If not now, when?

One American woman. Twenty acres and a 1650 farmhouse in Tuscany. Random introspection and hilarity, depending on the day.

12 June 2006

Not washing the passenger seat of my car.

As an adult, I have not normally been a starstruck person.

Ye ole' day job affords me the opportunity to work and brush shoulders relatively frequently with celebrities, both major and minor, and generally I find they fall into two categories:

A) The majority of them are hopelessly over-handled - so it's difficult to discern what is the will of the "TALENT" vs. the interest of the Snooty Assistant (yes, there are great horror/gossip stories here.) They generally are passably-but-not-particularly-pleasant, going through the motions, good at what they do but generally waaaaay overrated. Not anyone I'd choose to spend a bunch of time with, even if I do have the keys to the "green room."

B) A rare few are truly delightful people, who connect on a human level, who are doing their job (of being famous) but are real people beneath it all, those who mean it when they say, "I hope you'll give me a call next time you're in ... (blank)"

No matter WHICH of these categories said celeb falls into, I typically feel (and treat them as if) they put their pants on one-leg-at-a-time, just like me. And quite frankly, I'm not a swooner. I don't ask for pictures or autographs, it's just not my style.
(Unlike my cute Sis, who once accosted Adrian Zmed in a Mexican restaurant -- I mean, ADRIAN ZMED?!? is he even a celebrity?!?! Did anyone even SEE Grease II other than my sis and her friends?) Anyhow - no pics or autographs for me... I always ask myself, where would I put them all anyway, and what do they prove?

That said, tonight I was taken by surprise by a surprise celebrity experience. I drove a world-renowned orchestra conductor (and harpsichordist) to dinner ... in Simple Simon, the super-farm-car.

For a quick moment, I thought I should be embarrassed. This guy is probably used to town cars.

But then again, if he's anyone I actually want to know, he appreciates the humanity of it all. For *!&$^!@'s sake, when in Tuscany, travel like a Tuscan.

And he did. And I'm happy to report, he's DELIGHTFUL. Someone I'd hang out with in the 'hood. During the ride and dinner, we chatted comfortably about being workaholics, dating after a long-term relationship ends, life on the road.


In 24 hours, I've heard two full concerts of his -- both private, featuring music of Handel ... last night for 125 people - dinner in a historic villa, guest counter-tenor, the works. The second - more informal, today, at a friend's home for about 20 people after tea. Damn, I am living sooooo far out of my social order here (!)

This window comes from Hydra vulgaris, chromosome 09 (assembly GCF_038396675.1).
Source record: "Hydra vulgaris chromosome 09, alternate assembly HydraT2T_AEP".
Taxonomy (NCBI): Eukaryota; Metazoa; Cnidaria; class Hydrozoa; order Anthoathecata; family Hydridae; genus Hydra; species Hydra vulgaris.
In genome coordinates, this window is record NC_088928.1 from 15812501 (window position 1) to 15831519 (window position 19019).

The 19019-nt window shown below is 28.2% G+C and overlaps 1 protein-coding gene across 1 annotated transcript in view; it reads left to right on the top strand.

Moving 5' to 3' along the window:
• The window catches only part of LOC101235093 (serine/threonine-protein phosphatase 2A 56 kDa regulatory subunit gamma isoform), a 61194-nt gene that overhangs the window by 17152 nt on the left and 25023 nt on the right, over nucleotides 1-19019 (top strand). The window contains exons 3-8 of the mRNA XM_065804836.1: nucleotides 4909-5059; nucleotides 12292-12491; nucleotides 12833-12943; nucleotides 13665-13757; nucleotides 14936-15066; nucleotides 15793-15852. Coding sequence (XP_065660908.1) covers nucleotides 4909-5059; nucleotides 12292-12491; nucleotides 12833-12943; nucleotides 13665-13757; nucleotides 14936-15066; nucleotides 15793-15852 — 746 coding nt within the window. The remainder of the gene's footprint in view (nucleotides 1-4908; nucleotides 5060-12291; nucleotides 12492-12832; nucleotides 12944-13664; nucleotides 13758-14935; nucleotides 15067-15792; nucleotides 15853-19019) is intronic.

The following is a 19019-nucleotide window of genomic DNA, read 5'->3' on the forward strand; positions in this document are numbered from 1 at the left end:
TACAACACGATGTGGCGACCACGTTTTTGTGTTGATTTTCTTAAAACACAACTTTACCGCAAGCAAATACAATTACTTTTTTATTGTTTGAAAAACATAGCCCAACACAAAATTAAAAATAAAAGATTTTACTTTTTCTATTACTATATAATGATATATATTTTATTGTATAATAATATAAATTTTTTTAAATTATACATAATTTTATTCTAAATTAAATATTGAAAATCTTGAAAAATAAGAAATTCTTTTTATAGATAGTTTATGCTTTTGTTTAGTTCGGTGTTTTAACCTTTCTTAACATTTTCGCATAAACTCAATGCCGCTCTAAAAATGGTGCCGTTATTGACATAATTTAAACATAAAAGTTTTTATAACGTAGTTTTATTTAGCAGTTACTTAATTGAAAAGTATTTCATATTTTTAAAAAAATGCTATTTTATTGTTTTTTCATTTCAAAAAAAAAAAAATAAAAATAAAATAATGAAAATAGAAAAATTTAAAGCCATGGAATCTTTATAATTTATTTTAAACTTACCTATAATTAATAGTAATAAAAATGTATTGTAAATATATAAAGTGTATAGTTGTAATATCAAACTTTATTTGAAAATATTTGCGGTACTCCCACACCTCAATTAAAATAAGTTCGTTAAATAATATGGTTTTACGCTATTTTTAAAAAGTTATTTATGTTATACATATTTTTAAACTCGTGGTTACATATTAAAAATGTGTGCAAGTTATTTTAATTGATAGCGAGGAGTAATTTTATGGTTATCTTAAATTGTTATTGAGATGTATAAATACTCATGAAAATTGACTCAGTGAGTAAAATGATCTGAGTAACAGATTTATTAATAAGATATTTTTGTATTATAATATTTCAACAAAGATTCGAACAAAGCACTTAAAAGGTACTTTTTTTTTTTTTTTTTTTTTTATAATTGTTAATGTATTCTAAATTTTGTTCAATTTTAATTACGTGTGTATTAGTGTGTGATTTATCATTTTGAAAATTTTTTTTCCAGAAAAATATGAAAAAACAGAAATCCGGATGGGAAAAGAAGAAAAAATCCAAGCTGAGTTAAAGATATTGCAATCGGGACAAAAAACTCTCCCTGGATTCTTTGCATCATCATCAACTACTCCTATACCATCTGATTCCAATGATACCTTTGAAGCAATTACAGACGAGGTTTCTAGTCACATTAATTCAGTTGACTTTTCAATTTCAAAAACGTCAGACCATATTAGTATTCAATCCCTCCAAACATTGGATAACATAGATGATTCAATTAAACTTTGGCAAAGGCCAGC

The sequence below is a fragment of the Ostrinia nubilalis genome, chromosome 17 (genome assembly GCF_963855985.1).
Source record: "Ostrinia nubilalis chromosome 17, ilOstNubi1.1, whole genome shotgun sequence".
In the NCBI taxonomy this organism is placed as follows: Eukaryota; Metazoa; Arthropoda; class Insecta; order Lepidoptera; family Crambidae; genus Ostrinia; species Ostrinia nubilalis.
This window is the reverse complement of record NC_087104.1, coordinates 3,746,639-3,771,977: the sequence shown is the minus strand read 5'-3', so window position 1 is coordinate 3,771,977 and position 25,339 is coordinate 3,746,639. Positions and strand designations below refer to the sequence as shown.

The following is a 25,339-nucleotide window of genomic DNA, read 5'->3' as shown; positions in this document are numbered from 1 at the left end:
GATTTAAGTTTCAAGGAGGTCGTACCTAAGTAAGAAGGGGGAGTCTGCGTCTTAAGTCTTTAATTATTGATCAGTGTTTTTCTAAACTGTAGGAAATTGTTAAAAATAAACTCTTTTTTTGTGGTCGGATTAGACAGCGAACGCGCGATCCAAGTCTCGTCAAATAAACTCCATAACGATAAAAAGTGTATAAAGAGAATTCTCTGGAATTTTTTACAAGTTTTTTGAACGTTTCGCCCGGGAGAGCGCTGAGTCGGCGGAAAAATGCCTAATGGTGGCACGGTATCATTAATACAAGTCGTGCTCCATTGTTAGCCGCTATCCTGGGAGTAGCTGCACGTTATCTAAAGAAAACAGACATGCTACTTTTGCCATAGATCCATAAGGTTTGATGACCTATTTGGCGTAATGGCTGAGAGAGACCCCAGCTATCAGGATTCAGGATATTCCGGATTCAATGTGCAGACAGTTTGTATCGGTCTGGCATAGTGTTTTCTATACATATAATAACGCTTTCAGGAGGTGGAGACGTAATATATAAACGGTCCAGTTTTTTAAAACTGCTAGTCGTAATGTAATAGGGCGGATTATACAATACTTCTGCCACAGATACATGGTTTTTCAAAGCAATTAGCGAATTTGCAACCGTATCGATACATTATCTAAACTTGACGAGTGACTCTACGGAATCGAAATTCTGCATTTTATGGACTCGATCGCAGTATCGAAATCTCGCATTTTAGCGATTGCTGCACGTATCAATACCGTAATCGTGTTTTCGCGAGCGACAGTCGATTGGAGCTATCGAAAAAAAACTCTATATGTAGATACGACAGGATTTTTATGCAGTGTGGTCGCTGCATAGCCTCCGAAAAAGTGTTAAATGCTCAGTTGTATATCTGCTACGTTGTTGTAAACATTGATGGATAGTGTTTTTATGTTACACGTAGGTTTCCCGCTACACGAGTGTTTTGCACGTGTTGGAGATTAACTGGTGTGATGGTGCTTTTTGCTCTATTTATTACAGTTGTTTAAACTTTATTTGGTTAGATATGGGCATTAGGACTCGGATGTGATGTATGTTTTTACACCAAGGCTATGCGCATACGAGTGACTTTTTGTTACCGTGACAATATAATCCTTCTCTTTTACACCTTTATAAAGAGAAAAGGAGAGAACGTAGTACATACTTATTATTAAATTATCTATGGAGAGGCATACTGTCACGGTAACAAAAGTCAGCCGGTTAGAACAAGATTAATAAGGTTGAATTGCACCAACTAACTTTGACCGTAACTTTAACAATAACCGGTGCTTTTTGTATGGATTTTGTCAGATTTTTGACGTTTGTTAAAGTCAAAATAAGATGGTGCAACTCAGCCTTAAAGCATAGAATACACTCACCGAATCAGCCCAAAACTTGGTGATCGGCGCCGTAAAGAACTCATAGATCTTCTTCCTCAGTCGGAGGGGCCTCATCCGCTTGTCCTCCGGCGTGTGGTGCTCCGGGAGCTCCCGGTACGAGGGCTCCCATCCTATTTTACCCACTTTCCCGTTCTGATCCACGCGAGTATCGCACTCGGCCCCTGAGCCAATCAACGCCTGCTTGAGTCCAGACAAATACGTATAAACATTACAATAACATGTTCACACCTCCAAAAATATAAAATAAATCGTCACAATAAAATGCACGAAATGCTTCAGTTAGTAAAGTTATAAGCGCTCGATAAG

And both times, I was completely mesmerized. Enthralled. Hypnotized by his hands on the keyboard (I had a front-row-to-his-right seat at the larger concert and it was incredible to watch him.) I'll be candid: classical music has for a long time baffled me -- my own musical talents running more towards "shower singing" and "showtunes" -- but I have always been transfixed seeing it performed in person.

And so, reminding me of the way that I once-upon-a-time had posters of Davy Jones on my bedroom walls, I'm newly crushing on a harpsichordist-slash-conductor, in an entirely different way (meaning, I'm amazon searching to buy a CD.) Though they are both British, it's nice to see my musical tastes have evolved a bit over the years. Besides, I just don't see pinning an "American Idol" poster to the wall of the stone farmhouse.

And it just happens that he's young and apparently quite the up-and-comer. For all my readers who are crazed harpsichord fans, and/or the rest of you who might be remotely inclined to classical music, this is my hot tip of the year for you: Laurence Cummings. Google away.

And if you live in Boston, apparently he's conducting something there in September and December at the Shubert. Seriously, check it out. Tell him you know the girl in Tuscany who took him for a ride to dinner in Simon the farm car. And, please, don't ask him for his autograph, I mean, REALLY ... famous harpsichordists must get that ALL the time.

5 Comments:

Anonymous Anonymous said...

Don't be dissing on ADRIAN ZMED! He's the glue that held "Bachelor Party" together!

The harpsichord? Really? I thought that was one of those things that went away in the middle ages.

DaisyBoy

7:13 PM  
Blogger I'm Just a Girl said...

OMG, Davey Jones. That brings back so many memories. ("I'm going to be with Davey, YOU can be with Mickey!") I am always in awe of piano players. Even though I played two instruments the one I kick myself for ignoring growing up was the piano. It would have been so easy, seeing as we had one in our living room!

12:28 AM  
Blogger Cupcake said...

A girl I worked with years ago once shagged Adrian Zmed. She said he was a great kisser but that's where his talents, I am sad to report, stopped. If I can brag, I once hugged Wayne Newton - bedecked in a black velour bath robe with a big golden "W" embroidered on the left lapel - in his dressing room at the Las Vegas Hilton.

I'm not sure how that stacks up with driving a world-renowned harpsichordist to dinner, but I feel the need to boast in an attempt to cover up feelings of inadequacy.

2:31 AM  
Blogger Danza Sorellina said...

Who could forget the encouter at the mexican restaurant? I still have that autograph from Adrian Zmed. He was nice enough but still seemed to be bothered by being asked for an autograph. What is it with the D list celebs? And to Daisy Boy- he was the glue that held that movie together!

4:14 PM  
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